The worst affected passengers were those from and to the United Kingdom, whose departure from the European Union now requires documentary control at departures and arrivals.
The lack of immigration officials due to a civil service strike has caused two-hour queues at Faro airport and led to some passengers missing flights, a source from ANA – Aeroportos de Portugal said on Friday.
“Due to the public service strike, high waiting times were recorded today at border control at Faro airport, exceeding two hours in the morning. This situation caused the loss of some flights in addition to the inconvenience for the passengers. The situation is improving and is expected to continue,” the company told Lusa.
The worst affected passengers were those from and to the United Kingdom, whose departure from the European Union now requires documentary control at departures and arrivals, in contrast to what happens with destinations that are part of the Schengen Community area, said the Portuguese airport management company.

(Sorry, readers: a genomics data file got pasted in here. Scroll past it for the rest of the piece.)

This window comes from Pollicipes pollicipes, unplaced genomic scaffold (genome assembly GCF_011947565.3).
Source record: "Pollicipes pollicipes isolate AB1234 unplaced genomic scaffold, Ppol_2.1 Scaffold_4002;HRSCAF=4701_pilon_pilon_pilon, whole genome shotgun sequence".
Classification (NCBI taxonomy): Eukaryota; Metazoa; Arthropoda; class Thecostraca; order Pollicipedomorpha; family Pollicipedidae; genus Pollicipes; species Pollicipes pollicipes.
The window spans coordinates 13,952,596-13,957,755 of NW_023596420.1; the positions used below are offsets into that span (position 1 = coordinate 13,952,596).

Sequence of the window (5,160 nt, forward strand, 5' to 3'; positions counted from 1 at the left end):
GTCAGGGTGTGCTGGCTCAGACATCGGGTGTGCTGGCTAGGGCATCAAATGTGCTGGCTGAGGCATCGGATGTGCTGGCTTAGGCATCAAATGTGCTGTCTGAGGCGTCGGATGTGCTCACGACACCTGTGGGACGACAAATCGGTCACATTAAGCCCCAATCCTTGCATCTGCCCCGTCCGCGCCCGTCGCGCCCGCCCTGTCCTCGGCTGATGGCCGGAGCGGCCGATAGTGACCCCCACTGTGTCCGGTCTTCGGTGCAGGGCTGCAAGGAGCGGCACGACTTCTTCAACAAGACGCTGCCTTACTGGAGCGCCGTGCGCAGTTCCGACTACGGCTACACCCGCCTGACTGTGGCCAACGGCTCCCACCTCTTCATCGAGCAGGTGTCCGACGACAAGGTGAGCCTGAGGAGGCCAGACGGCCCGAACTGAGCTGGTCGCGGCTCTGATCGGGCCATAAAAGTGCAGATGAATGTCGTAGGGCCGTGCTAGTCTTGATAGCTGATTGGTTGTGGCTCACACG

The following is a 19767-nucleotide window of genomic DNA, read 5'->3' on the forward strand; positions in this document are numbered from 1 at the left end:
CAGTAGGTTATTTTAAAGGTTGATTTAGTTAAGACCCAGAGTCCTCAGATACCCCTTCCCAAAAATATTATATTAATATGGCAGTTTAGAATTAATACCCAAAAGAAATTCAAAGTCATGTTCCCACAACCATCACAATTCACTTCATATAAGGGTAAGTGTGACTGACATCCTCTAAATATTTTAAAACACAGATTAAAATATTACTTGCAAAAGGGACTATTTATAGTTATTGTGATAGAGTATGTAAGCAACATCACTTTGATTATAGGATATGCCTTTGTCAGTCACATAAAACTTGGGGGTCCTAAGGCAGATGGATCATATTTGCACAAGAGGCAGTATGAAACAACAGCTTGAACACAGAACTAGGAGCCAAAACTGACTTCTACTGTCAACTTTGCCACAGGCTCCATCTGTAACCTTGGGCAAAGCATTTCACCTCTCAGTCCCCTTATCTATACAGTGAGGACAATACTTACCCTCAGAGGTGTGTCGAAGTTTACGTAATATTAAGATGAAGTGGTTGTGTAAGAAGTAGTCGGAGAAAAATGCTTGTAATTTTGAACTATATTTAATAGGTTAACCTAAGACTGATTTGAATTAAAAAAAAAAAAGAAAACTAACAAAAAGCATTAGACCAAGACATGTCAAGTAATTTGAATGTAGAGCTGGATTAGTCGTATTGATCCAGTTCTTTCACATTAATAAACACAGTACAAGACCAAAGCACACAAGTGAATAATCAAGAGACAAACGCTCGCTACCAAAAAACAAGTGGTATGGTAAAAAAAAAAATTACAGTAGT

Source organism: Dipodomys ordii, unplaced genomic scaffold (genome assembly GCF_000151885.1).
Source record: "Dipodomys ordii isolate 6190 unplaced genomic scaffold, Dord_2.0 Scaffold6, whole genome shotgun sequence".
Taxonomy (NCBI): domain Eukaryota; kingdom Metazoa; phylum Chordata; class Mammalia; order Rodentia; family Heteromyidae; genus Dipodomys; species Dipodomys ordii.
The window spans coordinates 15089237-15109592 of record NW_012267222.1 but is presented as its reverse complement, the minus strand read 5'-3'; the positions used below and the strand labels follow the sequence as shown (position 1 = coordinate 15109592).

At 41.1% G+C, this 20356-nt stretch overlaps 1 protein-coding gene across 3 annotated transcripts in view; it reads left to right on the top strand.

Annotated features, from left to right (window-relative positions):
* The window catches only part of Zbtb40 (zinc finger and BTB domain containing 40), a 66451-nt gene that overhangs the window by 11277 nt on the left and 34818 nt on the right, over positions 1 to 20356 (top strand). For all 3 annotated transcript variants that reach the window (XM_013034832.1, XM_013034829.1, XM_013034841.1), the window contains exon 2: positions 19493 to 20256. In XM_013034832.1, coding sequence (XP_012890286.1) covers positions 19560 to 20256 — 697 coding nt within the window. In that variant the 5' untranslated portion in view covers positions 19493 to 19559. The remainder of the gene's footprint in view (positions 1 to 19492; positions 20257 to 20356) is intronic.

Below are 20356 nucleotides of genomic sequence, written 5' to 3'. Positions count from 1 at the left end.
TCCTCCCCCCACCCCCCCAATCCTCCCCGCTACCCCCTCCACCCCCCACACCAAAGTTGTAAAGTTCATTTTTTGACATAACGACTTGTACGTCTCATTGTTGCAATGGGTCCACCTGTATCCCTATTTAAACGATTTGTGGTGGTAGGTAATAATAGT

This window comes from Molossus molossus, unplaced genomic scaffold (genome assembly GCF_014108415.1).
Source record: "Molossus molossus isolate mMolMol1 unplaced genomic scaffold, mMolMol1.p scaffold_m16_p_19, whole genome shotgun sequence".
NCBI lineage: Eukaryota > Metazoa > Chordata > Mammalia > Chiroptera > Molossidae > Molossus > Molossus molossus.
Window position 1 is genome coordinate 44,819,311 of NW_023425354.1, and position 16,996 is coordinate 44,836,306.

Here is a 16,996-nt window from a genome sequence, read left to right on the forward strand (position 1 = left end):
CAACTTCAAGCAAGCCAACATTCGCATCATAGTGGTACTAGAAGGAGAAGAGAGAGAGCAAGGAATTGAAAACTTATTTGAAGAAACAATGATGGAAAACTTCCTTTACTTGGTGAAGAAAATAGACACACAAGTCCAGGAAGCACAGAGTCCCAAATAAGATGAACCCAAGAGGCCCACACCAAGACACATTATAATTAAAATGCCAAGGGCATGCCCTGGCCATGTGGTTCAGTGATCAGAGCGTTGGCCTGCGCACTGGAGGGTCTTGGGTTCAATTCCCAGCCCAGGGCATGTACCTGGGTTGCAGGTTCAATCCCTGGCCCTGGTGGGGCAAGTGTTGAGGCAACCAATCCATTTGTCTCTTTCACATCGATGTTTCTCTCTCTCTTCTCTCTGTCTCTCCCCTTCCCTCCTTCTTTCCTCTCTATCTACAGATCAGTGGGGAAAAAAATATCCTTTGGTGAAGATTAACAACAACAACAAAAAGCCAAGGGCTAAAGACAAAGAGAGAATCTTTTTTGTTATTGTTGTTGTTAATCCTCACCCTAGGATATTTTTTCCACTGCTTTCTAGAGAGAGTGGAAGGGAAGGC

The same source said that teams from Faro airport had been mobilised to provide support to passengers and reduce the discomfort caused by long waiting times, such as providing water or assistance to passengers with greater difficulty in walking.
“The teams are in permanent contact with the competent authorities and airlines,” the company also mentioned, stressing that this situation was exclusive to Faro and did not occur at any other national airport.
According to the Immigration and Borders Service (SEF), this morning, the national strike caused delays in border control at Faro airport, which is being ensured by minimum services.
The source said that border control is working with six inspectors per shift instead of the usual nine and that waiting times doubled during the morning when more flights arrived from the United Kingdom.
According to the source, the strike did not cause disruption in border controls at other airports or in other SEF services.
Public administration workers are today on national strike for immediate wage increases.